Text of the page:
Prague survival guide: 5 things you should do in Prague

So, you’re studying at the University of New York in Prague and basking in the glory that the city has to offer. Of course, you’re fully aware of the breathtaking architecture in the city, such the Prague Castle, National Theater, Charles Bridge and various monasteries, but still have yet to find your niche. Here’s a short survival guide on how to, inexpensively, make the most of your time in Prague.

Farmer’s Markets

We have to admit, the grocery stores in Prague are nothing to write home about. Luckily, if you’re looking for fresh veggies and meat from local farmers, the Farmer’s Markets are the way to go. 

The market at Jiřiho z Poděbrad (or Jiřák) is a relatively short walk away from UNYP’s building on Londynská.  You also have the option to take the 11 or 13 tram 4 stops up from I.P Pavlova, the closest transportation hub from campus.  The market meets every Wednesday, Thursday, Friday, and Saturday during the summertime.  You can find pastries, pastas, raw and smoked meats, eggs, fish, honeys, cheeses, beverages, and an assortment of vegetables.  If you’re hungry, you can also grab a meal and a lemonade from one of the food stands in the market.

The Farmer’s Market at Náplavka (at the Vltava River bank) meets each Saturday.  They also offer a large variety of fresh groceries and cooked foods for you to enjoy while strolling next to the river. 

Music Venues

For those who enjoy live music, there are a number of music venues for all types of sounds.  Palác Lucerna has a music hall for larger performances and a smaller club for a more up-close-and-personal setting.  The Meet Factory is known for putting on trendier performances from hip or underground bands.  Klub 007 is located in the basement of a student dorm in Strahov, and though the sound is great and the nights may get wild, the fun ends at promptly at 10 pm.  For jazz lovers, Jazz Dock frequently invites the current jazz greats to perform in their club.  Roxy, Palać Akropolis, Klubovna, Cross Club, Cafe V Lese, and Rock Café are other music venues you might want to keep an eye out for.

Café Culture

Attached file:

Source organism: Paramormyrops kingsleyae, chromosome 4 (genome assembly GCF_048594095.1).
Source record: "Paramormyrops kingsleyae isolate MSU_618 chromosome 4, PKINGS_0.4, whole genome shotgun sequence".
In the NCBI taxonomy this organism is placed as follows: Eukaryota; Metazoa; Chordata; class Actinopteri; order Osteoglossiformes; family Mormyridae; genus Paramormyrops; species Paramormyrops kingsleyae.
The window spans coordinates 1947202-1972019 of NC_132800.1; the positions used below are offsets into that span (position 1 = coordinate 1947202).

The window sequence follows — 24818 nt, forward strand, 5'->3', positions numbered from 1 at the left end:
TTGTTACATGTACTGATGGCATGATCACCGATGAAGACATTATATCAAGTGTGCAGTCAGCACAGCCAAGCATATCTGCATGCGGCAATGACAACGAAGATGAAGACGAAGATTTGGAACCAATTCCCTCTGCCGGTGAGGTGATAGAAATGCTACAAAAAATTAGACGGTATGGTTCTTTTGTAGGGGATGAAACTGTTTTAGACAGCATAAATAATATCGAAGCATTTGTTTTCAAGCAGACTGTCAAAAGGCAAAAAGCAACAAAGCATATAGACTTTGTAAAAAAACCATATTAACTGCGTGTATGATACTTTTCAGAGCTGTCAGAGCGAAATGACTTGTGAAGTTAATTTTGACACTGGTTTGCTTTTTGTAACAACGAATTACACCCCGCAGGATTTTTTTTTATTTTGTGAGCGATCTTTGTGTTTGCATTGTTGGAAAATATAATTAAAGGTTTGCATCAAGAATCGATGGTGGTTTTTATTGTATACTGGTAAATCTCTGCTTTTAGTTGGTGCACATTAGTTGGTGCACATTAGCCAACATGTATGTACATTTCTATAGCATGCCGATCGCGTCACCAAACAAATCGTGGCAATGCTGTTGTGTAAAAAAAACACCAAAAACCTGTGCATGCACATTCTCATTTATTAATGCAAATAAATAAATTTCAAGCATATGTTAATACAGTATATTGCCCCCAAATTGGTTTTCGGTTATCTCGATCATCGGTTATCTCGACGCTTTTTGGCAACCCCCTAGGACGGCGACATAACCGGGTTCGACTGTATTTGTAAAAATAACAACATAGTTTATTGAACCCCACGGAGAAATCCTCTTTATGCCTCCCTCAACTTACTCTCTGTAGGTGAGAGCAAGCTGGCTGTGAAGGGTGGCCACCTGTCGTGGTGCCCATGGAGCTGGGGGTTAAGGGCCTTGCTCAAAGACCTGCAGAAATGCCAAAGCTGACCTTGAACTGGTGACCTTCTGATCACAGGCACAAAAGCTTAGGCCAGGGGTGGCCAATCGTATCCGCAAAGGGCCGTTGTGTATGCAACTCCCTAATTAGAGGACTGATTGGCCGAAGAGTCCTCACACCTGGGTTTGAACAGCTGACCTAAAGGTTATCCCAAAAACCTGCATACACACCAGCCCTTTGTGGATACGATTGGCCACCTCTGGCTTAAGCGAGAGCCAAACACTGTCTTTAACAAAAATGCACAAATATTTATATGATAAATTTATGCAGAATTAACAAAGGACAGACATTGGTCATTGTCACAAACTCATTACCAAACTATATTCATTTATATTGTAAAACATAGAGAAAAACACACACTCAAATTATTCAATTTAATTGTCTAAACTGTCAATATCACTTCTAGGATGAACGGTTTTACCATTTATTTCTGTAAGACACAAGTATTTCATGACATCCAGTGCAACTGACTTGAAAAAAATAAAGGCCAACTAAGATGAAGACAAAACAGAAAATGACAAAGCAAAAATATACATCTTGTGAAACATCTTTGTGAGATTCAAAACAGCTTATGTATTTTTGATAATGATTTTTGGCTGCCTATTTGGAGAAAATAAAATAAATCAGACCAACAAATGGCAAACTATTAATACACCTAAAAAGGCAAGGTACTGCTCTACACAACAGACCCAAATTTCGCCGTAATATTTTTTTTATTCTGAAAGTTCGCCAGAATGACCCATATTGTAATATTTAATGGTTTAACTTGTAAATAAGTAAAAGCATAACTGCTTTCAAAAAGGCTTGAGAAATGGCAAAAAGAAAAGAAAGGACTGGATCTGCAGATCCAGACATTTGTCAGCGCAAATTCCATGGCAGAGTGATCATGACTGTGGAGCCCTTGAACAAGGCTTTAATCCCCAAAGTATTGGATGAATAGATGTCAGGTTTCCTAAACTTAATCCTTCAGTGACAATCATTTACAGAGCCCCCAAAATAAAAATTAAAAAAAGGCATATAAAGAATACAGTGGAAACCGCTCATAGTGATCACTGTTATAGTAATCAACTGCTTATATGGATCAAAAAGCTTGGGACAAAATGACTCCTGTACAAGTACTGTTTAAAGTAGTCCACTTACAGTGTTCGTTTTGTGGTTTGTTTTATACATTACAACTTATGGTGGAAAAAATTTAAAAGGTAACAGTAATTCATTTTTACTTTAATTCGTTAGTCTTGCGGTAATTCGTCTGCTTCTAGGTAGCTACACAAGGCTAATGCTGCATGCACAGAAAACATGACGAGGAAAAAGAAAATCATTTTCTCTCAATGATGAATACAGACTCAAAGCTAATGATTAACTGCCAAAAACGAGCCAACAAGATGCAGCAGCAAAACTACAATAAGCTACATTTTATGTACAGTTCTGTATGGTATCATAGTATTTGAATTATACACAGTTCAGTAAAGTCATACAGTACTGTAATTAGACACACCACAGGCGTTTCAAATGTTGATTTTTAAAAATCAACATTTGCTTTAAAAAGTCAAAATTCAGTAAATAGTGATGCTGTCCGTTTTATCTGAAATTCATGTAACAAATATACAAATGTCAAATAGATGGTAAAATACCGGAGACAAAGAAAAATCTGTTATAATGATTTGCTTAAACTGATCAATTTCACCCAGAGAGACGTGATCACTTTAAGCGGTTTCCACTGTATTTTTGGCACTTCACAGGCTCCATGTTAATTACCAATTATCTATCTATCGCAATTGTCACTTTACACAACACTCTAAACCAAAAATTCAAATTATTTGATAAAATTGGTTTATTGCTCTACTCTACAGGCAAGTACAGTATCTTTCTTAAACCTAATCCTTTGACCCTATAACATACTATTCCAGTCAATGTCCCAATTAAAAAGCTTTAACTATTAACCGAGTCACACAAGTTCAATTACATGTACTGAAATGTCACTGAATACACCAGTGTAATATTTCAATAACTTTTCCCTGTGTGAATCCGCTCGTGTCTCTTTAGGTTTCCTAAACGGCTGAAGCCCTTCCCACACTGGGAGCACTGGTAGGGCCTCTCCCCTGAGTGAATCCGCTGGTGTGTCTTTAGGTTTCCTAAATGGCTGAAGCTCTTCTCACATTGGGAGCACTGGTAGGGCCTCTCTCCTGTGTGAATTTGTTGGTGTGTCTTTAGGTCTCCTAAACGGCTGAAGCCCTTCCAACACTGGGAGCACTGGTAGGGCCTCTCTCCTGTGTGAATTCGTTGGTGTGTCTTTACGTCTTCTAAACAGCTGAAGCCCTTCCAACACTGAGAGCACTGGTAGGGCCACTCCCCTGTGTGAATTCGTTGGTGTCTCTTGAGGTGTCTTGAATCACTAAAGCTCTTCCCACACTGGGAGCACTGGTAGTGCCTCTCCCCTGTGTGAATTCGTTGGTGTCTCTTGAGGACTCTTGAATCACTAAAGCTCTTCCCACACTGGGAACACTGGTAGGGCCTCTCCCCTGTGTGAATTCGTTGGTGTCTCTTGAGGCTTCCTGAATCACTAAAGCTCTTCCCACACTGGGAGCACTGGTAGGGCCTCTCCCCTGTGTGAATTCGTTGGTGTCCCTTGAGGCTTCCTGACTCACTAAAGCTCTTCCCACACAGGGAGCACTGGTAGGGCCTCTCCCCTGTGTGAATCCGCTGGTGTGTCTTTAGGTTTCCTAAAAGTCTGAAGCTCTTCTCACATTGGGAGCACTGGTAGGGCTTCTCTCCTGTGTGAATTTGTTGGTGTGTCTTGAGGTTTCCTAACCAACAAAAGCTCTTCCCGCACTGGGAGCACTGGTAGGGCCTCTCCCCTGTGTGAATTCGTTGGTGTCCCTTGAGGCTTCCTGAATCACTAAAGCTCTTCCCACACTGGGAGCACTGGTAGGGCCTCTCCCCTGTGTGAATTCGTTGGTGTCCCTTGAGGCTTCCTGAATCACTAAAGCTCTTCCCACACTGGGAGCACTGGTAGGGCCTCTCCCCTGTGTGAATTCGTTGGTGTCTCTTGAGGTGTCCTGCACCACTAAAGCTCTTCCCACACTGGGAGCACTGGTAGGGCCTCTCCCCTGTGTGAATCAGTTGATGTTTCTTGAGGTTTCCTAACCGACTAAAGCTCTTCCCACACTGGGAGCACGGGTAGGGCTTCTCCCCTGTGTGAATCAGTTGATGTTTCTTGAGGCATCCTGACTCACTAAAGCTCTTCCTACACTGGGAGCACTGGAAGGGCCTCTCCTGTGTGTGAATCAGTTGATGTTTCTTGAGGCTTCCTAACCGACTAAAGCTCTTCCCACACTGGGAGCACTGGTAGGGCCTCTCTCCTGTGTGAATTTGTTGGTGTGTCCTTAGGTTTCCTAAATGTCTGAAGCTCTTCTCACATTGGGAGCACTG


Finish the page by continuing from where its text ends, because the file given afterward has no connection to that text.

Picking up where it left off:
Prague has a beautiful café culture.  Many people meet to spend hours studying, discussing work, or just enjoying each other’s company in one of the numerous amount of cafés strewn throughout the city. 

Café Louvre, though exceptionally loud and a bit crowded, is still a must-see.  The café offers a full menu that changes with the season, an array of sweet pastries, beautiful decor and billiards tables.  Besides, Karel Čapek, Franz Kafka, and Albert Einstein were among some of the famous guests of the café! Who doesn’t want to dine where the greats once visited?

Just a short walk down Národní Street toward the river, you can find Café NoNa.  This café is located on the third floor of the glass building, Laterna Magika next to the National Theater. Many students and young people meet at this café to socialize, and oftentimes the café puts on events during the nighttime.

Krástný ztráty is another student favorite.  But beware, if you’re simply looking for a quiet place to grab a tea and study, you might want to avoid this rowdy hang out.

If you need to study or meet your friends, you shouldn’t forget to visit AnonymouS Coffee, La Boheme Café or other cafés located close to UNYP.

Cinemas

Film lovers should check out some of Prague’s independent cinemas.  Aside, from showing the occasional Blockbuster hit, these cinemas show independent films from all over the world and host the many film festivals held throughout the year in Prague.  Bio Oko, Kino Lucerna, Kino Aero, and Atlas are known for their special film programs, and if you get to Aero early, you might be lucky enough to watch one of their hand-picked films in a hollowed-out car.  If you are a classic film buff, Pon Repo is the place for you.  On occasion, they will play silent movies with a live organ accompaniment.

Do you want to watch movie outside? Check Výletní kino  and MeetFactory located in Smichov, or Žluté lázně - a manmade beach on the Vltava River.

Free Museums

 The National Gallery provides temporary and permanent exhibitions from a variety of artistic periods, styles, and mediums.  The museum is located about half a mile or so from UNYP, or one tram stop away. As an added bonus, the gallery offers entry for children, young people up to 18 years old, and students up to 26 years of age with a valid student ID, for free!  The Veletrzni Palace is an extension of the National Gallery, but hosts more contemporary, provocative art. The same admission offer applies to Veletrzni Palac, in addition to Kinský Palace, Convent of St. Agnes of Bohemia, Schwarzenberg Palace, Salm Palace, and Sternberg Palace.

Want to know what to do in Prague this summer to beat the heat? We’ve brought you some tips

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